See? Aren't you glad I wrote that, so you didn't have to? :-) Well, it gets better - as in lots of that code is unnecessary. But before I get to that, let's finish up the old-style approach. We need to rebuild the triggers!
1. Before getting started, make sure no one is going to muck with those rows. And make sure the package-based collection is empty.
CREATE OR REPLACE TRIGGER equitable_salaries_bstrg before INSERT OR UPDATE ON employees BEGIN LOCK TABLE employees IN EXCLUSIVE MODE; equitable_salaries_pkg.initialize; END;
2. For each insert or update to employees, add the necessary information to the to-do list.
CREATE OR REPLACE TRIGGER equitable_salaries_rtrg AFTER INSERT OR UPDATE OF salary ON employees FOR EACH ROW BEGIN equitable_salaries_pkg.add_employee_info (:NEW.employee_id, :NEW.salary); END;
3. Create a statement-level trigger to apply the rule.
CREATE OR REPLACE TRIGGER equitable_salaries_astrg AFTER INSERT OR UPDATE ON employees BEGIN equitable_salaries_pkg.make_equitable; END;
And now the update statement will work without raising any ORA-04091 errors!
BEGIN UPDATE employees SET salary = 100000 WHERE last_name = 'King'; ROLLBACK; END; add_employee_info: 100-100000 add_employee_info: 156-100000 make_equitable max allowed 52500 make_equitable emp id and salary: 100-100000
Yep. That's a lot of code to write and deal with to get around this problem. So several years back, the PL/SQL team decided to make things easier for their users with....
The Compound DML Trigger
Straight from the doc: A compound DML trigger created on a table or editioning view can fire at multiple timing points. Each timing point section has its own executable part and optional exception-handling part, but all of these parts can access a common PL/SQL state. The common state is established when the triggering statement starts and is destroyed when the triggering statement completes, even when the triggering statement causes an error. Two common uses of compound triggers are: (1) To accumulate rows destined for a second table so that you can periodically bulk-insert them; (2) To avoid the mutating-table error (ORA-04091).
The compound trigger more allows you to define variables which persist through the execution of the steps defined in the compound trigger. And that's the aspect of this feature that makes things so much easier when it comes to mutable table errors.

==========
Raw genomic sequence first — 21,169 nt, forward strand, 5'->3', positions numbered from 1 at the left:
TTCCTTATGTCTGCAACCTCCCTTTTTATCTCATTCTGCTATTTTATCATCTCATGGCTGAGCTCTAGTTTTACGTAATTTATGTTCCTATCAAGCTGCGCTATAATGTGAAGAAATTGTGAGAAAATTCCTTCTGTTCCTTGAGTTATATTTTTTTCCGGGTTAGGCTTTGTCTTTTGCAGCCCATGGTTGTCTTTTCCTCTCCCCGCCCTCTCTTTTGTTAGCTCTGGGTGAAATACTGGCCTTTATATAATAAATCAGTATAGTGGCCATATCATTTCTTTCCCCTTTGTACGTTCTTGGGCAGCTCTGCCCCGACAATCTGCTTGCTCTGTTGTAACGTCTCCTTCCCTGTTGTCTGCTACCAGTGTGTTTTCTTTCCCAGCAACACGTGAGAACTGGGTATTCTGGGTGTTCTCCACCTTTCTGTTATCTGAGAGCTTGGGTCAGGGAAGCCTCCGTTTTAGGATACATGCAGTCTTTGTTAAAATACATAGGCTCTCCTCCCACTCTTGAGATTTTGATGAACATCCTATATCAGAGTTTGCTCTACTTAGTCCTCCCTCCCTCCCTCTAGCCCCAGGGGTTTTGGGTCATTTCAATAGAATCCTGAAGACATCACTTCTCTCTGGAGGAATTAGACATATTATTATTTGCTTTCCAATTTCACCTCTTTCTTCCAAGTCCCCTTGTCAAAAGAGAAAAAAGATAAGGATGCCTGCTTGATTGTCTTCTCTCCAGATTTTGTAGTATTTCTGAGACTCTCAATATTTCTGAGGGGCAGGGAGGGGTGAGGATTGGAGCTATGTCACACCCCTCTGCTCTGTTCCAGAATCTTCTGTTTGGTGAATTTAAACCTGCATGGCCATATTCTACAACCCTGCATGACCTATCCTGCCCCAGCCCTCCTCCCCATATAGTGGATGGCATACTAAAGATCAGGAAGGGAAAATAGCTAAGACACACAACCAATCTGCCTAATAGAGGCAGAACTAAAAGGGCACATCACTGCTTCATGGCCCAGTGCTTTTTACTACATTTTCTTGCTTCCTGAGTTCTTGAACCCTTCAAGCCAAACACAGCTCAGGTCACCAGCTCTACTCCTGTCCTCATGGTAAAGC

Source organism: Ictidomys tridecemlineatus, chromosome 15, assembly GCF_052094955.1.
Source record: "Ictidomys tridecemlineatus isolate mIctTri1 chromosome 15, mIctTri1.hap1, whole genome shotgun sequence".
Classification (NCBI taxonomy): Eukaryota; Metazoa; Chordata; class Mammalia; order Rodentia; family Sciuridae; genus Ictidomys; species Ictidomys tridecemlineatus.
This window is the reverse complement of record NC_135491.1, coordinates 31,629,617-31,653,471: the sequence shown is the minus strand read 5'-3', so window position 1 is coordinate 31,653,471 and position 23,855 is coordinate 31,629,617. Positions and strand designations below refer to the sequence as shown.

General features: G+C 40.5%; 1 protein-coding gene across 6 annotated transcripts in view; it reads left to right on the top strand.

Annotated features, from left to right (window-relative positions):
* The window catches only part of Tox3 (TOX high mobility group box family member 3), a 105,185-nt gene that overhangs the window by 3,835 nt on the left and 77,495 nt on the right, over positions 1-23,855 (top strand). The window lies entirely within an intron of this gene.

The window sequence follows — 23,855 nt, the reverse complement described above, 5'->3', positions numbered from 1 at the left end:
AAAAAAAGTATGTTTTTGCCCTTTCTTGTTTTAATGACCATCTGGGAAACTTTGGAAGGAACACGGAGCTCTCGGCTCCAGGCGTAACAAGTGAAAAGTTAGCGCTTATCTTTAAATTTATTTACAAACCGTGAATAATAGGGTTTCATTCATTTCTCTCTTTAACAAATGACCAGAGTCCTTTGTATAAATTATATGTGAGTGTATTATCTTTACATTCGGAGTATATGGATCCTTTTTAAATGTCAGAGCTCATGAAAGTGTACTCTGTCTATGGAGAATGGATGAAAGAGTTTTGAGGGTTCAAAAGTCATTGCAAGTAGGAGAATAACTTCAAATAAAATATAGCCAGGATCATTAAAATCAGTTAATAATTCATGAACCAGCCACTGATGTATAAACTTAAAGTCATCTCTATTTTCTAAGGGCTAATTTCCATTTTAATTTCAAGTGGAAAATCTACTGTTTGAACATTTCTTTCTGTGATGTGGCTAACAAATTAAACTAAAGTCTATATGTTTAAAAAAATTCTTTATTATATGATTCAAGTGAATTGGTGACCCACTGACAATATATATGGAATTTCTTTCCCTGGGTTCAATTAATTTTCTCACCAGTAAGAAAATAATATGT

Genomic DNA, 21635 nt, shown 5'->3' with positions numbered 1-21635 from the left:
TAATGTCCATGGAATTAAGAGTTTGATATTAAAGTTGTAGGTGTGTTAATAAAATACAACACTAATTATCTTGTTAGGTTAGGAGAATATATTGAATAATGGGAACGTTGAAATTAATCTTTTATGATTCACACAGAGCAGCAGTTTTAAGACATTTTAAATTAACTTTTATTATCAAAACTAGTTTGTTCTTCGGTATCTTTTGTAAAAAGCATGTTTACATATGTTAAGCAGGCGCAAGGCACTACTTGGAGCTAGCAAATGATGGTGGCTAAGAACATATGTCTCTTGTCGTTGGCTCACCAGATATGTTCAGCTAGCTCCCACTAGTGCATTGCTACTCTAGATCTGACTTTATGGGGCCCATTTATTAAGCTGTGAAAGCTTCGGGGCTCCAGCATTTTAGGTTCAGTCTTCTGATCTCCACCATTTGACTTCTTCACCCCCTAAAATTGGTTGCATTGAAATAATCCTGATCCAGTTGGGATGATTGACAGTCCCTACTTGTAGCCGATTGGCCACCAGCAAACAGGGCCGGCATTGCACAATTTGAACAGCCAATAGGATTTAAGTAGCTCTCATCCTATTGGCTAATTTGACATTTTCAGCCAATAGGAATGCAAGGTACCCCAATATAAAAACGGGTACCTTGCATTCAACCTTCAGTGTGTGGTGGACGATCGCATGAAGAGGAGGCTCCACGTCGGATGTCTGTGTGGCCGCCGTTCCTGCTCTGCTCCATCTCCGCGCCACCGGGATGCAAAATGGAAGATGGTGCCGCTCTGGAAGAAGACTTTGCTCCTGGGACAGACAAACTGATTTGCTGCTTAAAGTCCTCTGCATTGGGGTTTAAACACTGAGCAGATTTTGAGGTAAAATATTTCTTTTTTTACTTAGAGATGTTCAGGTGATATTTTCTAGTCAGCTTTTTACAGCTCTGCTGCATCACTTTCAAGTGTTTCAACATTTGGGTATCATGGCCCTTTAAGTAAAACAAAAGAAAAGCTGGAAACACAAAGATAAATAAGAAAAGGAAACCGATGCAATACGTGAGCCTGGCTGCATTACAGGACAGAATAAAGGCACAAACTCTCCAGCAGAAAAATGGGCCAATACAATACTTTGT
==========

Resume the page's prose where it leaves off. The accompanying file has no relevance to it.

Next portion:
Using this feature, I can combine all the different trigger events and code, plus they share scope like the subprograms of a package body. So I declare a variable in the compound trigger and reference it in both trigger events. Take a look:
CREATE OR REPLACE TRIGGER equitable_salary_trg FOR UPDATE OR INSERT ON employees COMPOUND TRIGGER TYPE id_salary_rt IS RECORD ( employee_id employees.employee_id%TYPE , salary employees.salary%TYPE ); TYPE row_level_info_t IS TABLE OF id_salary_rt INDEX BY PLS_INTEGER; g_row_level_info row_level_info_t; AFTER EACH ROW IS BEGIN g_row_level_info (g_row_level_info.COUNT + 1).employee_id := :NEW.employee_id; g_row_level_info (g_row_level_info.COUNT).salary := :NEW.salary; END AFTER EACH ROW; AFTER STATEMENT IS l_max_allowed employees.salary%TYPE; BEGIN SELECT MIN (salary) * 25 INTO l_max_allowed FROM employees; FOR indx IN 1 .. g_row_level_info.COUNT LOOP IF l_max_allowed < g_row_level_info (indx).salary THEN UPDATE employees SET salary = l_max_allowed WHERE employee_id = g_row_level_info (indx).employee_id; END IF; END LOOP; END AFTER STATEMENT; END equitable_salary_trg;
Much simpler - all relevant code in one place.
More reliable - you don't have to worry about managing the session-persistent collection.
Less code - always a nice thing, as long as the "less code" is also understandable and easy to maintain.
You might also find these resources helpful:
ORACLE-BASE: Trigger Enhancements in Oracle Database 11g Release 1
ORACLE-BASE: Should you use triggers at all? (Facts, Thoughts and Opinions)
Toon Koopelars: Triggers Considered Harmful, Considered Harmful